How would they do it differently a) in a future government and b) if negotiating a role in government in the 2016 Dáil?

We will insist on a progressive policy platform, one that looks to the long term, and exploits the green economic transition that will happen in the next 50 years. The party has learned lessons from its time in Government, and we will tread carefully if the opportunity arises again.

How much of the Green vote was for the Greens and how much for the environment and oppositionalism? 

I think there were two elements to the Green vote: a vote for the party itself and a vote for the environment. There has been a Green voice missing from the Dáil for the last five years. Nobody was raising environmental issues. They wanted that Green voice back in the Dáil, and they trusted the Green Party to be that voice. I also believe the vote was due to the hard work we have been doing in our communities across the length and breadth of the country.

What would the Greens do about quality of life?

Our first priority would undoubtedly be ensuring that every citizen has access to a warm, comfortable, affordable home. This would involve an ambitious state-backed building scheme to deliver the housing stock needed. We would also ramp up the home retrofitting scheme that was introduced during our time in Government, so that the elderly or at risk can have their homes insulated. Another priority would be childcare. These are critical issues that need to be addressed. great sense of happiness, relief and satisfaction that the hard has paid off. Many of them worked alongside me for the past 5 years. I personally feel a tinge of sadness that both my parents did not live to see me being elected to Dáil Eireann and witness the excitement of the count and the declaration. Many of those in media were surprised as they did not see me in contention to take the seat. It has been an incredible few days really, and I appreciate all the congratulations and well-wishes that I’ve received.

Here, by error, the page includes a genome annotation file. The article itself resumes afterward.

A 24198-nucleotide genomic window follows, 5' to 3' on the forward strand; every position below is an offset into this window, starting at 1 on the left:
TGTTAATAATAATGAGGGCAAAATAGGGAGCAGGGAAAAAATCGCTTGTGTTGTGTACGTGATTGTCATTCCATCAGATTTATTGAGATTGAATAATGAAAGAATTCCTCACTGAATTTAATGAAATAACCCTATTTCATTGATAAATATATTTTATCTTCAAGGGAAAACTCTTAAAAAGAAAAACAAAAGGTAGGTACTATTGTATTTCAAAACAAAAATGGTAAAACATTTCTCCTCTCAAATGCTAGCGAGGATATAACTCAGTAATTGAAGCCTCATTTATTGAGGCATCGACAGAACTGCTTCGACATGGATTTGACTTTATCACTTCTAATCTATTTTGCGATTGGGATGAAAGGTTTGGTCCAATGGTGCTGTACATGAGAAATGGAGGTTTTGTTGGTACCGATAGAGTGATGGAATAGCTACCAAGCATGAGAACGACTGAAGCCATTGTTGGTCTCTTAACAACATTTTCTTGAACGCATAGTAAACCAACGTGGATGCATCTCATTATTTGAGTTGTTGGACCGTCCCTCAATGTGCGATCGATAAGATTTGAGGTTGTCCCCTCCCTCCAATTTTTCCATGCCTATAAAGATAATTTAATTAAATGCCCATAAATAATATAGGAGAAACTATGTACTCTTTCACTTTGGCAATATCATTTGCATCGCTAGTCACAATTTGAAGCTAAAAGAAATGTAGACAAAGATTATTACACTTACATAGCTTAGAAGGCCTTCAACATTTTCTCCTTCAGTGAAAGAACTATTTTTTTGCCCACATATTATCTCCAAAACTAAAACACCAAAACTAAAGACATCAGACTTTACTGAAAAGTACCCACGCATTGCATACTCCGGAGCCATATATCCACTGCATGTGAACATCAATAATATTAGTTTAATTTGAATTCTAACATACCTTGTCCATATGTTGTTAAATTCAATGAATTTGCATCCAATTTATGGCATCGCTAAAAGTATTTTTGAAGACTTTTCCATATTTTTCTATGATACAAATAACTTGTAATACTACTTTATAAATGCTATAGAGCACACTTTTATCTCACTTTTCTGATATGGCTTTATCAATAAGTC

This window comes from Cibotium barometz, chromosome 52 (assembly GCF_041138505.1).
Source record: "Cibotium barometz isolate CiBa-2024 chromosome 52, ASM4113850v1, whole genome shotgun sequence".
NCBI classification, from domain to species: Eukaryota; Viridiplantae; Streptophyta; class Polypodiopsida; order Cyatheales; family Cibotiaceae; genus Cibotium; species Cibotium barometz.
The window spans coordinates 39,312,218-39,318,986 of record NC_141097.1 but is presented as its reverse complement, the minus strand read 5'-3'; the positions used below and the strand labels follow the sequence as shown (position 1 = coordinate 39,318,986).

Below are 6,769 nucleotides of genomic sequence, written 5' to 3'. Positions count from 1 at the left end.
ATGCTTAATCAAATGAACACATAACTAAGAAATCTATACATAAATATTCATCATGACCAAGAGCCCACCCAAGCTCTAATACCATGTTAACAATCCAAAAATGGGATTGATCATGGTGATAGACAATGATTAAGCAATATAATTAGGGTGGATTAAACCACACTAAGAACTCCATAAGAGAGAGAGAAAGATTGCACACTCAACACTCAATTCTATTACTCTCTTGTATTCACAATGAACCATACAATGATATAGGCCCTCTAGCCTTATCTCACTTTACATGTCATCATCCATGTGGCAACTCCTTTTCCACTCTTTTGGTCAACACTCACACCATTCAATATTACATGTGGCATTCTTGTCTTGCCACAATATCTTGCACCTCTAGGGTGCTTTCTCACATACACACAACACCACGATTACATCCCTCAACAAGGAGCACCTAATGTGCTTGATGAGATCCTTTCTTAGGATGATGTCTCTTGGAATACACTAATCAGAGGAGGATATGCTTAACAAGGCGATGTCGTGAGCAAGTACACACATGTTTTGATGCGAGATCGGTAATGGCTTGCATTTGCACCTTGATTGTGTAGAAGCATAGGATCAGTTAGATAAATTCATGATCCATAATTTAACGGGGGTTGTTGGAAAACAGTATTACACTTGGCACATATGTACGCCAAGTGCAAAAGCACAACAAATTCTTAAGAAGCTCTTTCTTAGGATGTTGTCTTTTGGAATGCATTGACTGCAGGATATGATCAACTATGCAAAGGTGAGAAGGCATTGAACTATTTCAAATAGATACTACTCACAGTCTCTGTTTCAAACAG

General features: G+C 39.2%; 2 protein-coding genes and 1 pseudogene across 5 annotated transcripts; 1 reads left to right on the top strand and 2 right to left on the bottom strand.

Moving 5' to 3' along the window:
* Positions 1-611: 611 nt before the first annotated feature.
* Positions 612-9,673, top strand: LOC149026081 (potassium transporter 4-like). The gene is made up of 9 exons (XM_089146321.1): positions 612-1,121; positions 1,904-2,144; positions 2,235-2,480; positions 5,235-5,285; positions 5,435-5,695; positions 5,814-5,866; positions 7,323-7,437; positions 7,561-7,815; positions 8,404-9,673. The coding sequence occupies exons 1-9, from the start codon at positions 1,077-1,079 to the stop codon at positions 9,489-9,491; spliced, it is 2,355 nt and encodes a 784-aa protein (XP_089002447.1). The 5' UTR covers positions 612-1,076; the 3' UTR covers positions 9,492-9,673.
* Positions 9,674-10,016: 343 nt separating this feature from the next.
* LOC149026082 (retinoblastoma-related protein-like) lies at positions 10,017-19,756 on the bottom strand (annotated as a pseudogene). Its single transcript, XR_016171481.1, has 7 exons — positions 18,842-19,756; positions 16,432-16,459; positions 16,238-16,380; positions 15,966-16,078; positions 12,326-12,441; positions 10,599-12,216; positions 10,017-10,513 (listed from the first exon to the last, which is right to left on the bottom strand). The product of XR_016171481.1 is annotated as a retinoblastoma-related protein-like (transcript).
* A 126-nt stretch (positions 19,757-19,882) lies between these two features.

What makes you angry?

Doublespeak and patent political inconsistencies.

What are you reading?

‘No Ordinary Women by Sinéad McCoole.

Who are your political and other heroes?

Constance Markievicz because she was a woman of determination, independence, vision and self-sacrifice. Her strength and resilience has inspired generations of men and women.

How will history see the difference between FG and FF?

Very little. Personality and not policy differential, with one happening to be in power for a greater period of time than the other.

How would you reform the legal profession and the judiciary?

Costs are exorbitant so make it more user-friendly so that recourse to the legal system is truly accessible to each and every person.

Do you think there are problems with media ownership in Ireland?

Yes. No one individual should be allowed a dominant position.

What do you think about the sincerity and efficacy of the radical left and Sinn Féin?

I do not doubt the sincerity of Sinn Féin’s public representatives or those on the hard left. I’ve worked with all parties effectively at local level to find solutions and get things done. I think there is a problem with the Dáil and how it functions. Opposition TDs and backbenchers have had no real power in the past, so Punch and Judy politics prevailed. Why bother presenting good ideas and solutions if they are going to be ignored?

What has the reaction being to your election – among friends and family, and among politicians and media?

Among my friends and family there has been a great sense of happiness, relief and satisfaction that the hard work has paid off.  Many of them worked alongside me for the past five years.  I personally feel a tinge of sadness that both my parents didn’t live to see me being elected to Dáil Éireann and witness the excitement of the count and the declaration.  many of those in the media were surprised as we did not seem in contention to take the seat. It has been an incredible few days really, and I appreciate all the congratulations and well-wishes that I’ve received.

Where will you be in ten years?

Firstly – hopefully alive! Secondly, enjoying the good health of myself and my family. Thirdly, seeing a transformed Green Party having firmly consolidated and established itself throughout Ireland, and having a positive impact on Irish politics.